16. To be fair, every company's pumping out games due to obligation -- almighty dollar and all that. It's just that some companies are better at hiding it than others...and given that Squeenix released FF: All The Bravest (a game so infuriating that reviewers and gaming sites are releasing PSAs telling people NOT to buy it), it looks like the house of Final Fantasy is not very good at hiding it. Namco Bandai and the Tales series can at least put out a product that'll give you a few laughs, or offer some fun battles.

    I don't know about you, but at this stage I would rather side with Namco/the upcoming Tales of Xillia than Squeenix/the upcoming Lightning Returns: FF13. 13-2 is just plain embarrassing -- and it'll probably get worse before it gets better.

    But enough of that. I'm actually glad you dropped by; I was just wondering what kind of JRPGs (if any) you like. Any games out there that have tickled your fancy?

  17. I think I would rather go back to my corner and pray that maybe in the future, S-E will make a new, GOOD Star Ocean game that brings the whole game back to its roots. Though, I feel this will be impossible because the last two, Till the End of Time and Last Hope, were SO TERRIBLE and completely RAPED what the first two games built, my hopes will probably be squandered on a sequel made out of obligation for money rather than a game given 100% attention. I mean, for fuck;s sake, S-E has Final Fantasy AND Star Ocean! Why do their games suck so much ass???

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  19. Oh yeah, I remember Star Ocean...though unfortunately, I ONLY played 3 and 4. Now, I don't remember enough about 3 to make any comments on that (though that's probably a good thing), but as for the fourth one...wow. Just...wow.

    I don't know much about the Star Ocean canon, but the fact that I could finish SO4 and joke to my brother that it was pretty much "the origin of that law Fayt kept whining about in SO3" means that somewhere along the line, something went wrong. And triumphantly so.

    Squeenix is not doing well this console generation. I don't know how they're going to pull out of this nosedive (if at all), but they need to do something FAST.

  20. How could you lave out Breath of Fire 3 and Legend of Dragoon, man? I remeber getting those games as an Easter present from my Godfather and going all "meh, maybe they'll be good" before I got my mind blown.

    Of course, you're talking about newer generation games, not the old stuff that PSX owners like me had been playing, but stiill, they were great examples of JRPG gaming.

  21. Yay, some JRPGs for my Gamecube to try out! I always saw 'Tales of Symphonia' on the shelf but I guess I was too busy renting and trying out other games. Now I really have to hunt it down. Another regret that needs to be nipped in the bud.

    Another thing though... a while ago I took your recommendation and bought 'Persona 3'... I hate you. I really, really hate you so much. That game filled me with so much rage, sadness, and excitement. I'm an emotional wreck thanks to you. Now I can't focus on my studies. @_@

    I can't wait to see what else you recommend. Meanwhile, I need to meditate and get my mind off things...

  22. I was hoping for more pictures of Christina Hendricks as promised, but instead got a creepy commander shepherd pic to haunt my dreams :(. In all seriousness though, good post.

  23. If it's any consolation, this won't be the last "good JRPGs post" I'll make, so there's a good chance you'll be justly rewarded later on. But come on -- surely the grinning, borderline Eldritch-bred face of Commander Shepard is enough to put your mind at ease?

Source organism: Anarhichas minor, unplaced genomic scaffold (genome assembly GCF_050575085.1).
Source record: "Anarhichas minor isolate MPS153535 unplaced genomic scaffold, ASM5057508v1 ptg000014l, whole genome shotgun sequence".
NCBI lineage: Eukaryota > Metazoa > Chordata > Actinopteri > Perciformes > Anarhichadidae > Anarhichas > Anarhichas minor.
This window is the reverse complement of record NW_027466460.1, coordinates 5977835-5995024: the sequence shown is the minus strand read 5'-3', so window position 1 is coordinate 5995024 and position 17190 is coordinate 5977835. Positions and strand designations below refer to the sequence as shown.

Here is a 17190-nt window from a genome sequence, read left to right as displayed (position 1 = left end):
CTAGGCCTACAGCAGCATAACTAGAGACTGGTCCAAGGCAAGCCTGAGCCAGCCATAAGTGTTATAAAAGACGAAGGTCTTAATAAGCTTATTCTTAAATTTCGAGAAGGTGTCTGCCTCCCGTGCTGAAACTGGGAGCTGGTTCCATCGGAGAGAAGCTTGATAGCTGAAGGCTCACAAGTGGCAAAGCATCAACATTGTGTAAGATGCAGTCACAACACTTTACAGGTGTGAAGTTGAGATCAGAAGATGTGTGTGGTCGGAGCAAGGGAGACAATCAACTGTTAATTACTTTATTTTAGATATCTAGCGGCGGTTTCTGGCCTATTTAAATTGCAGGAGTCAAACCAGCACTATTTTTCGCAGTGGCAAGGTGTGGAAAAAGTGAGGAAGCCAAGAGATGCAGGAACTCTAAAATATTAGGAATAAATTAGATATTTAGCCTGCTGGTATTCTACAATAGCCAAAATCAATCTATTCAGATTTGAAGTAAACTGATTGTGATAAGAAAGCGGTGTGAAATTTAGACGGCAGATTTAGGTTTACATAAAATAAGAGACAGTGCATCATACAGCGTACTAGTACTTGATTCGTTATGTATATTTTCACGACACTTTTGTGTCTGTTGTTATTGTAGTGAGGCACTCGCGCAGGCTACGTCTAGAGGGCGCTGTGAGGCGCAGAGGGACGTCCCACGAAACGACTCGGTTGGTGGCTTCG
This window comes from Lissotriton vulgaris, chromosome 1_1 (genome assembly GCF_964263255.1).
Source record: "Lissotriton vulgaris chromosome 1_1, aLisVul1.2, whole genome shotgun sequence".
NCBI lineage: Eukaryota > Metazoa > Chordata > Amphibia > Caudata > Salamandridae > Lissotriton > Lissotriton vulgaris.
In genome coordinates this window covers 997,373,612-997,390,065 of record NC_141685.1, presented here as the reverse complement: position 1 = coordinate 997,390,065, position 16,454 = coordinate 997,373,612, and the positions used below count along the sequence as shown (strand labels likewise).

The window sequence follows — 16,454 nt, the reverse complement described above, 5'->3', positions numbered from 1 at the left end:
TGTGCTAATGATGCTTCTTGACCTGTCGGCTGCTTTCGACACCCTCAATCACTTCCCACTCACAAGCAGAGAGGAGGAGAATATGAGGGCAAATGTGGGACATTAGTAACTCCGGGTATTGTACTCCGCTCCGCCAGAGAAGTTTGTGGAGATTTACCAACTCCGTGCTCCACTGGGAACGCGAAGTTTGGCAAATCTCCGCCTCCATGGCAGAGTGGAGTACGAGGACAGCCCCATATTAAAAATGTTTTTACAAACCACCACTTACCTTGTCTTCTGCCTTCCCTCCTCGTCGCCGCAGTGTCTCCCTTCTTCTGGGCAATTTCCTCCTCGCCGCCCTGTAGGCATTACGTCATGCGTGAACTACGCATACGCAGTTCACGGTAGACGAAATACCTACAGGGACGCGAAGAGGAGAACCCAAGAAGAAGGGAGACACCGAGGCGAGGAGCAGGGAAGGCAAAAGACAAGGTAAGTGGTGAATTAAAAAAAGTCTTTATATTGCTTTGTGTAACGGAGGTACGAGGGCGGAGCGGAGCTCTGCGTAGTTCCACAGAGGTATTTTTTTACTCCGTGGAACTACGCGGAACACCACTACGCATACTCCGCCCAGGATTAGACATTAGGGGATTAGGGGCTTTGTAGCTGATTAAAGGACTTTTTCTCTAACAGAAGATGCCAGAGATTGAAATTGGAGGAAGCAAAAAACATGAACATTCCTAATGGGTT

24. Oh man, you just made my heart skip a beat when you said "I hate you". Give me a little warning next time, yeah?

    In all seriousness, though...yeah, that's the usual reaction to people who experience one of the Persona games (or any Atlus game) for the first time. Once you try one of their games, it's hard to look at anything else the same way -- ergo, why I have absolutely zero love for FF13 and 13-2 (though they'd be bad even without the presence of Atlus games). And now you can get into the even BETTER Persona 4...well, there's no guarantee you'll enjoy P4's story as much as P3's, but I'd argue the gameplay is several degrees greater. Go get it, no matter what or who you have to trample along the way.

    Same goes for Tales of Symphonia. Grab that ASAP. As for the next list...well, let's just see how it goes. I need to flip through some of my old games for a refresher.

  25. Yeah, I never had the PS1, so I never got to play some -- and by some I mean plenty -- of the JRPG greats. But I HAVE played some Legend of Dragoon (since it was a package deal from a buddy when he sold my brother an old PS2) and genuinely enjoyed it. And while I haven't touched BoF3, I DO have the fourth game as a PS1 Classic on my PS3. It's pretty interesting, to say the least...and that sprite work...Mmmmm-MMMMM! Delicious!

  26. Heh, heh, sorry about that. XD

    Tone is a very hard thing to convey through written words on the internet like this. (Hence my adding emoticons whenever possible.)

    I got pretty far into the game and I bawled pretty badly at about... 60% through when shit started to get real. (A part of me still feels really depressed and dead inside...) I've been debating where I should get a PS Vita so I can get a hold of P3P (for some of the narrative and gameplay differences) and P4 Golden. Regardless, I have to save my pennies and do some research to get a hold of any of these games. But, yes, I had a far better first impression from Persona than any Final Fantasy game I tried.

    Take your time with your list. Quality over quantity. :)

  27. Eh, no worries about the tone. You'd be surprised how many of my jokes have fallen flat or have been misinterpreted thanks to the internet. I suspect I've made an enemy or two as a result...

    But enough of that. I've heard that P4 Golden is supposed to be the definitive version of the game, adding extra cutscenes and scenarios and bosses and such, so if you're willing, the Vita version might be the way to go. Then again, the Vita's supposed to be in a bit of a rut right now, so unless the release schedule picks up there's a chance you'd just be buying it for one game.

    Well, whatever you decide, you're in for a treat. Just be ready to lose another 80-ish hours of your life...maybe more.